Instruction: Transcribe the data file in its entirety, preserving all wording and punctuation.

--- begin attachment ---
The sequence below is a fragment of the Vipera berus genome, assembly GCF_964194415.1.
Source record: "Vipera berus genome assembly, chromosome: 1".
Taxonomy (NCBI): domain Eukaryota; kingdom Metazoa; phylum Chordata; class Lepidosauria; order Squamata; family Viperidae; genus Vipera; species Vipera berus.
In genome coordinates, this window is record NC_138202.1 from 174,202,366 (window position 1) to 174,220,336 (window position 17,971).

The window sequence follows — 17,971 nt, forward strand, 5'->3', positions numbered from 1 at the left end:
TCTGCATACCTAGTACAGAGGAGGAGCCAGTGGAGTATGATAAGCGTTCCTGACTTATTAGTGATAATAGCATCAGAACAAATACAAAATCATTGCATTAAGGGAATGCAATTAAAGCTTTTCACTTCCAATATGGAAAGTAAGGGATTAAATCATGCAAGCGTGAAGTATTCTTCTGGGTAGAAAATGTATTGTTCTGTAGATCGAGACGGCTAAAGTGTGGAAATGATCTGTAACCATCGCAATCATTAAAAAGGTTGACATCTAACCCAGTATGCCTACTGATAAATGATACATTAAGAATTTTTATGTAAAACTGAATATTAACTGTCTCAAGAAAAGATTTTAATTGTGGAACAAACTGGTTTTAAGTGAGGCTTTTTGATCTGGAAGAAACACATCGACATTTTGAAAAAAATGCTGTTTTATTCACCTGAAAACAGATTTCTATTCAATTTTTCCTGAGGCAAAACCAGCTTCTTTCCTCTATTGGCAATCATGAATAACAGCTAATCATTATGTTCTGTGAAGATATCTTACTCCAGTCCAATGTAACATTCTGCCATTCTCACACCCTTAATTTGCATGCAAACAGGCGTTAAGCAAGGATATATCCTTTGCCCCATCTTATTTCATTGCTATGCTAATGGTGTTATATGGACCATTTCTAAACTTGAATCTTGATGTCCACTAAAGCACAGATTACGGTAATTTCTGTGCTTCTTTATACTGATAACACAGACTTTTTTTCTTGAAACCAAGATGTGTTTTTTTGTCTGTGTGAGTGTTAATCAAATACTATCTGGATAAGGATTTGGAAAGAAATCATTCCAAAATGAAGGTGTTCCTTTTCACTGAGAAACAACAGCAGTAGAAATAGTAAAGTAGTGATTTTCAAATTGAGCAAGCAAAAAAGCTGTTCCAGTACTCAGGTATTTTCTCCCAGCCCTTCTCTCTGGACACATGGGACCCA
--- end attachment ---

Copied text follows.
The sequence below is a fragment of the Vipera berus genome, assembly GCF_964194415.1.
Source record: "Vipera berus genome assembly, chromosome: 1".
Taxonomy (NCBI): domain Eukaryota; kingdom Metazoa; phylum Chordata; class Lepidosauria; order Squamata; family Viperidae; genus Vipera; species Vipera berus.
In genome coordinates, this window is record NC_138202.1 from 174,202,366 (window position 1) to 174,220,336 (window position 17,971).

The window sequence follows — 17,971 nt, forward strand, 5'->3', positions numbered from 1 at the left end:
TCTGCATACCTAGTACAGAGGAGGAGCCAGTGGAGTATGATAAGCGTTCCTGACTTATTAGTGATAATAGCATCAGAACAAATACAAAATCATTGCATTAAGGGAATGCAATTAAAGCTTTTCACTTCCAATATGGAAAGTAAGGGATTAAATCATGCAAGCGTGAAGTATTCTTCTGGGTAGAAAATGTATTGTTCTGTAGATCGAGACGGCTAAAGTGTGGAAATGATCTGTAACCATCGCAATCATTAAAAAGGTTGACATCTAACCCAGTATGCCTACTGATAAATGATACATTAAGAATTTTTATGTAAAACTGAATATTAACTGTCTCAAGAAAAGATTTTAATTGTGGAACAAACTGGTTTTAAGTGAGGCTTTTTGATCTGGAAGAAACACATCGACATTTTGAAAAAAATGCTGTTTTATTCACCTGAAAACAGATTTCTATTCAATTTTTCCTGAGGCAAAACCAGCTTCTTTCCTCTATTGGCAATCATGAATAACAGCTAATCATTATGTTCTGTGAAGATATCTTACTCCAGTCCAATGTAACATTCTGCCATTCTCACACCCTTAATTTGCATGCAAACAGGCGTTAAGCAAGGATATATCCTTTGCCCCATCTTATTTCATTGCTATGCTAATGGTGTTATATGGACCATTTCTAAACTTGAATCTTGATGTCCACTAAAGCACAGATTACGGTAATTTCTGTGCTTCTTTATACTGATAACACAGACTTTTTTTCTTGAAACCAAGATGTGTTTTTTTGTCTGTGTGAGTGTTAATCAAATACTATCTGGATAAGGATTTGGAAAGAAATCATTCCAAAATGAAGGTGTTCCTTTTCACTGAGAAACAACAGCAGTAGAAATAGTAAAGTAGTGATTTTCAAATTGAGCAAGCAAAAAAGCTGTTCCAGTACTCAGGTATTTTCTCCCAGCCCTTCTCTCTGGACACATGGGACCCA